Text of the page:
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Tuesday, 28 May 2013

Amy Winehouse ~ We will still love you tomorrow....









Have I got time for a quick pee, I’m busting”?

These were the first words spoken to me, by way of introduction, by a vivacious 20 year old Amy Winehouse as she sat perched on the edge of the set backstage, waiting for her cue to go on stage and perform.

 It was 2004 at London’s Battersea Park Marquee, the event being organised by the Sir Steve Redgrave Charitable Trust, a 'send-off' party to wish the GB Olympic team success at the upcoming Athens Olympic games.

Over a thousand VIP guests were attending the event to be entertained by Amy, ‘Mike and the Mechanics’ and ‘Gabrielle’.

I was part of the event security, responsible for the backstage area.

As she grabbed my hand I led her through the throngs of people in the Marquee and out into the entrance reception area where the public ‘ladies’ room was.

No-one gave us a second glance. Although she was a recent recipient of the Ivor Novello award, she was still a long way from being the globally famous artist that she was to become.

We made it back to the stage just in time to hear her name being introduced.

This was the first time I had ever heard her voice and although I am generally unmoved by most ‘contemporary’ music, I found her utterly spellbinding, her unique sound absolutely belying her young age and manner.

The crowd too were, seemingly, equally impressed with her voice.

That is, until she spoke.

This next track”, she drawled “is for my ex, who I loved to bits. He loved me too. Until I went out and fucked his best mate and fucked it all up!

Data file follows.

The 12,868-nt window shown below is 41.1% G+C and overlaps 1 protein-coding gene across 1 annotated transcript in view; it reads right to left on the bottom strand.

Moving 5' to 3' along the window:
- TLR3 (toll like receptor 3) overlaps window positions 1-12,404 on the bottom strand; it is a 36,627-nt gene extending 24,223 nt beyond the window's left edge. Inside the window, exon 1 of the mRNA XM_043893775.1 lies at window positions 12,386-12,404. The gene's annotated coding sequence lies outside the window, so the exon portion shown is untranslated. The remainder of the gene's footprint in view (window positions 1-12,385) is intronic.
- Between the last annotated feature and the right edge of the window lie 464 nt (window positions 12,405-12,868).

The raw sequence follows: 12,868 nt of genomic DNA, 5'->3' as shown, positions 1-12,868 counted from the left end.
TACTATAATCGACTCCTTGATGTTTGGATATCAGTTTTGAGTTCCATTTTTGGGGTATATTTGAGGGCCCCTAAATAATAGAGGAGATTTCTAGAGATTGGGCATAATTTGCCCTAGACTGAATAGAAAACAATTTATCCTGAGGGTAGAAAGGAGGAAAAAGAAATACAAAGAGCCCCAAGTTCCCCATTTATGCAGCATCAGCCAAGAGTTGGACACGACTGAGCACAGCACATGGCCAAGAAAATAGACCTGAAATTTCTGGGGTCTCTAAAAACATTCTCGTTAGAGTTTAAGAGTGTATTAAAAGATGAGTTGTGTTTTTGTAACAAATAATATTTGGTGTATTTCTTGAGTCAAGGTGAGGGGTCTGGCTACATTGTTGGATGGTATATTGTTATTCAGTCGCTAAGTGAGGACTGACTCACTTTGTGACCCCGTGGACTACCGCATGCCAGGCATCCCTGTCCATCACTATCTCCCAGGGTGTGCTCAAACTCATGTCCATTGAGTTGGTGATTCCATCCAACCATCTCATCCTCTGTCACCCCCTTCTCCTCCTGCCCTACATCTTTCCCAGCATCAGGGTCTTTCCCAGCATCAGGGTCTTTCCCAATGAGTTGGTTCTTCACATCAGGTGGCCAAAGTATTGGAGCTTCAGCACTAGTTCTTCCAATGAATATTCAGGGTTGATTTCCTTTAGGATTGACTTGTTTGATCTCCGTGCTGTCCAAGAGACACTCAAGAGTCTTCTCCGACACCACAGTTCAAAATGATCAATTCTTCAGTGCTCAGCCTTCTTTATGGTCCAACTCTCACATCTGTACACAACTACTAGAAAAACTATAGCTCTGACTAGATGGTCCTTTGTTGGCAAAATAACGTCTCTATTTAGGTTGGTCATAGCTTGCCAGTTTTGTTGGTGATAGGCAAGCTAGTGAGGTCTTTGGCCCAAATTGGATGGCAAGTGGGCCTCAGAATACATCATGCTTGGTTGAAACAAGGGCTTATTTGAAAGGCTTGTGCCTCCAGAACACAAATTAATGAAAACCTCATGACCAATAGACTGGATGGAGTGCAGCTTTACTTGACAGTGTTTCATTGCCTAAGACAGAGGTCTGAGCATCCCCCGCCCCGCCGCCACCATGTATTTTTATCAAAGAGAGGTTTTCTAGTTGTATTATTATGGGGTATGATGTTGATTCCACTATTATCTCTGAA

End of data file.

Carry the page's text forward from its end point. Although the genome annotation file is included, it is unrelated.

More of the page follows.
There was a palpable squirm amongst the many ‘luminaries’, unsure whether to laugh or cringe at this feisty young girl.

Keep going Amy, you’re amazing! You’re a star!
her manager Simon Fuller was calling encouragingly from behind the curtain, presumably because he felt she needed to be so encouraged.

This next songshe explained, a further number inis called Fuck me pumps”.

Cue more quizzical, exchanged looks of aghast throughout the audience!

When she finished her set, the applause was muted and restrained, merely polite; certainly not commensurate with the fantastic performance that it merited.

As I escorted her from the stage, she was clearly dejected. I turned to her and said,

Don’t worry babe, you were awesome; they’re just philistines!

Well, you know what?” she replied, quick as a flash “I’m a fucking philistine, too”.

I never understood whether she was being just defiant, self-deprecating or she didn’t fully understand the meaning of the word. Perhaps it was a combination of all three.

At the end of the night, as she was preparing to leave, a security colleague, (somewhat unprofessionally, I thought), asked for her autograph which she willingly provided.

As they exchanged banter, he began to show her images on his mobile ‘phone of his new baby daughter.

Her entire demeanour immediately changed.

She became a completely different person from the, seemingly, coolly detached, rebellious, pugnacious character she presented to the world that night, a character that was to become synonymous with her name.

She cooed, 'awwd' and murmured adoringly, in the way that ALL women of all ages instinctively, and universally, do when looking at babies; asking questions of the infant, her name, age, whether it was my colleagues first child.

She added that she would love a baby herself one day.